A new draft report by the European Food Safety Authority (EFSA) has concluded that the herbicide glyphosate is not carcinogenic, Olive Oil Times reported on 24 August.
“Glyphosate cannot be classified as a carcinogen,” the Assessment Group of Glyphosate (AGG), which produced the report on behalf of the European Commission (EC), said.
“The drug can cause serious eye damage, but it is not carcinogenic, has no effect on the sex cells and does not affect reproduction.”
The findings followed intense lobbying from glyphosate-based herbicide manufacturers, including Bayer, to extend the use of glyphosate beyond 2022 in the European Union (EU), the report said.
One of the most widely used herbicides globally, glyphosate had been labelled by the World Health Organization’s International Agency for Research on Cancer (IARC) as “probably carcinogenic to humans” in 2015, which had led some European countries to ban it, Olive Oil Times wrote.
The IARC’s findings agreed with previous health and environmental experts’ analysis, which had said that glyphosate posed significant health risks, including the possibility of causing cancer, the report said.
This ruling had been the subject of numerous lawsuits that US agrochemicals company Monsanto, which Bayer purchased in 2018 for about US$63bn, had fought since 2016, Olive Oil Times said.
Following the ban, Monsanto denied the glyphosate-cancer link and lobbied for a 15-year renewal, according to the report.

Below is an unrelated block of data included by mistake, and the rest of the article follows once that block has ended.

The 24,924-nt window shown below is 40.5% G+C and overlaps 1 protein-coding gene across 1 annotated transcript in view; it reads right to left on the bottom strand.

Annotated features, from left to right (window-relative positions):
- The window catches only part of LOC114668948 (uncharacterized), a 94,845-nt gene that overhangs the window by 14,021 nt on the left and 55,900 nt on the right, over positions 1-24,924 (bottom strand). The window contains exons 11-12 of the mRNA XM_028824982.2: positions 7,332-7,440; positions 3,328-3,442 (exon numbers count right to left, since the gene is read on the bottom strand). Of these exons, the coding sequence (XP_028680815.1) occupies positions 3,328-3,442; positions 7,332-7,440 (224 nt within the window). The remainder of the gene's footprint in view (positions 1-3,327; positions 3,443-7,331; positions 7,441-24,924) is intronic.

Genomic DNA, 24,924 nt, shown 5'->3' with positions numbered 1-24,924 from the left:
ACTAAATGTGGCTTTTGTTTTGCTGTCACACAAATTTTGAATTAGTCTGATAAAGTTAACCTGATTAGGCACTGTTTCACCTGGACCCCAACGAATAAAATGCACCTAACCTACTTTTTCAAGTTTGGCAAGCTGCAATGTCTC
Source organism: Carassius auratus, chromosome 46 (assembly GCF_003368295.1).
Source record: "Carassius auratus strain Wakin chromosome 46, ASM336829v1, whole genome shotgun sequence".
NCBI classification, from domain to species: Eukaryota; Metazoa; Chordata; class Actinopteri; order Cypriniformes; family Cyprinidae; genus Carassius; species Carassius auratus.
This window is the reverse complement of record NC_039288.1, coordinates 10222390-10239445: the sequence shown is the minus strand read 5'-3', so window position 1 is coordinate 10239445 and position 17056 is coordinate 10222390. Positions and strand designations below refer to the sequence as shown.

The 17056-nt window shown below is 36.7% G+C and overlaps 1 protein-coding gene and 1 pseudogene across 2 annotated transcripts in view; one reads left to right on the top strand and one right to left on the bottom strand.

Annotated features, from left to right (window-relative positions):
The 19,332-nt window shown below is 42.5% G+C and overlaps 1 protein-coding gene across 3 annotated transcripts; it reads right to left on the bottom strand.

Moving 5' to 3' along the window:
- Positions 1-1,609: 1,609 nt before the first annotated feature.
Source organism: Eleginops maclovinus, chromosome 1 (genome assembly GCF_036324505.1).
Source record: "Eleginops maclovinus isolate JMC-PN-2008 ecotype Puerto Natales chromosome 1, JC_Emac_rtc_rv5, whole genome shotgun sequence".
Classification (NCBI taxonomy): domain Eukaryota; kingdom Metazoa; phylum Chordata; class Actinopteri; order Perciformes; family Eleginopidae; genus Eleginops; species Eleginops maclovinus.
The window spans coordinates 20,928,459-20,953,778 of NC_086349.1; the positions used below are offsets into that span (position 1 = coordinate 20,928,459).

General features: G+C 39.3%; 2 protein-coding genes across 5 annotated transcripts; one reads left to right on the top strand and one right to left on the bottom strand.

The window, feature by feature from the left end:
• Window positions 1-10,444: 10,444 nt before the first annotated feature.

The herbicide was granted a re-approval by the EU two years later, but only for five years.
However, many environmentalists and farmers’ organizations had criticised the decision, Olive Oil Times wrote.
With the EU’s permit for glyphosate due to expire in 2022, a consortium of eight glyphosate manufacturers – commonly known as Glyphosate Renewal Group – had submitted a request in 2019 to approve a renewal, the report said.
In response, the EC appointed four member states (Hungary, Sweden, France and the Netherlands) to look into the request for the renewal of approval. The four states formed the AGG.
After evaluating the dossier presented by the glyphosate manufacturers, the AGG held that there was insufficient evidence to demonstrate chronic or acute consumer risk when crops were treated with glyphosate as long as it was used according to the manufacturer’s instructions, Olive Oil Times wrote.
The AGG added that the herbicide did not cause cancer, but maintained that glyphosate was toxic to aquatic life, as previous studies had indicated, according to the report.
On June 15, 2021, the AGG submitted its findings to the European Food Safety Authority (EFSA) and the European Chemical Agency (ECHA).
EFSA and ECHA would now begin the peer-review process before either approving or denying the renewal, Olive Oil Times wrote.
The GRG welcomed the new findings saying these conclusions were in line with other leading agencies worldwide, including the Environmental Protection Agency in the USA, according to the report.
However, health organisations and civil societies said that the information relied upon by the AGG was biased as it was based on glyphosate manufacturers’ studies, Olive Oil Times wrote.
“This new scientific analysis shows yet again that the European Union’s claim to having the most rigorous pesticide authorisation procedure in the world has to be taken with a heavy grain of salt,” Angeliki Lyssimachou, an environmental scientist at the Health and Environment Alliance, said.